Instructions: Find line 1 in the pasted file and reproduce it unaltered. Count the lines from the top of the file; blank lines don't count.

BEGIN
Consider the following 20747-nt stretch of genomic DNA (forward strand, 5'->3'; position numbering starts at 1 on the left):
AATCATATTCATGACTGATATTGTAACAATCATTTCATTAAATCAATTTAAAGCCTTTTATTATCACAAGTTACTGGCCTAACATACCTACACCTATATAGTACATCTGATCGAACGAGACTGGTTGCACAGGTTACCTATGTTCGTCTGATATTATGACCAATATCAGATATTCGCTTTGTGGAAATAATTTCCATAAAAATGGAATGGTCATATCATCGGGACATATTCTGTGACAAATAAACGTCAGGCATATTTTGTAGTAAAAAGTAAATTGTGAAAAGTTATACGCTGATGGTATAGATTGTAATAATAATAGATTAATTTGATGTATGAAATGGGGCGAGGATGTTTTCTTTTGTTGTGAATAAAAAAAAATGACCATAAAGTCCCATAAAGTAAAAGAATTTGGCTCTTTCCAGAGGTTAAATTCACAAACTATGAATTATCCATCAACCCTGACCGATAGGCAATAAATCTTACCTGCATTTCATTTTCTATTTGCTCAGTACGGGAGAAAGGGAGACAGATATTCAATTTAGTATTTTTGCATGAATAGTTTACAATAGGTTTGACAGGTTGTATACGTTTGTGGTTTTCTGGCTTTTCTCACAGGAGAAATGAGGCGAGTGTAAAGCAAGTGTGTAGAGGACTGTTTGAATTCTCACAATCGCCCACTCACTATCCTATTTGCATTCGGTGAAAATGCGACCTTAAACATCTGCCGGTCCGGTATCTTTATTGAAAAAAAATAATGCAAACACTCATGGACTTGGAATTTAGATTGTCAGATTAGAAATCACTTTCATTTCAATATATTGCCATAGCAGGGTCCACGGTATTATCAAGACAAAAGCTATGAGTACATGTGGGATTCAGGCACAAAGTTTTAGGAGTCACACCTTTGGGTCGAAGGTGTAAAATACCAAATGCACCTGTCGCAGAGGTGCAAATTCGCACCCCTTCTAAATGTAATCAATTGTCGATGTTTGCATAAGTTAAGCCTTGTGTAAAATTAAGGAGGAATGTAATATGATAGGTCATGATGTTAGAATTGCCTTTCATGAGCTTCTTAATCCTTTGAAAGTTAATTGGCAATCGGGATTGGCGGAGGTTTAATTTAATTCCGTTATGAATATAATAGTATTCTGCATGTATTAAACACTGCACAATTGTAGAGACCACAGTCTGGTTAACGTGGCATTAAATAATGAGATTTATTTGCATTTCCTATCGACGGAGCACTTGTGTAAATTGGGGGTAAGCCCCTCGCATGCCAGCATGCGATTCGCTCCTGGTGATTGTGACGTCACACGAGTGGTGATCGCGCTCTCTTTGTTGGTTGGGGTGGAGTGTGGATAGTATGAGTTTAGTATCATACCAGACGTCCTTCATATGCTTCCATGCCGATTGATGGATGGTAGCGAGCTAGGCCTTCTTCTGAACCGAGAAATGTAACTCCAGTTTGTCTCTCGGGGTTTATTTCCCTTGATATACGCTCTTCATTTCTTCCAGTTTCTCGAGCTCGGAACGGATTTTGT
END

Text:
Consider the following 20747-nt stretch of genomic DNA (forward strand, 5'->3'; position numbering starts at 1 on the left):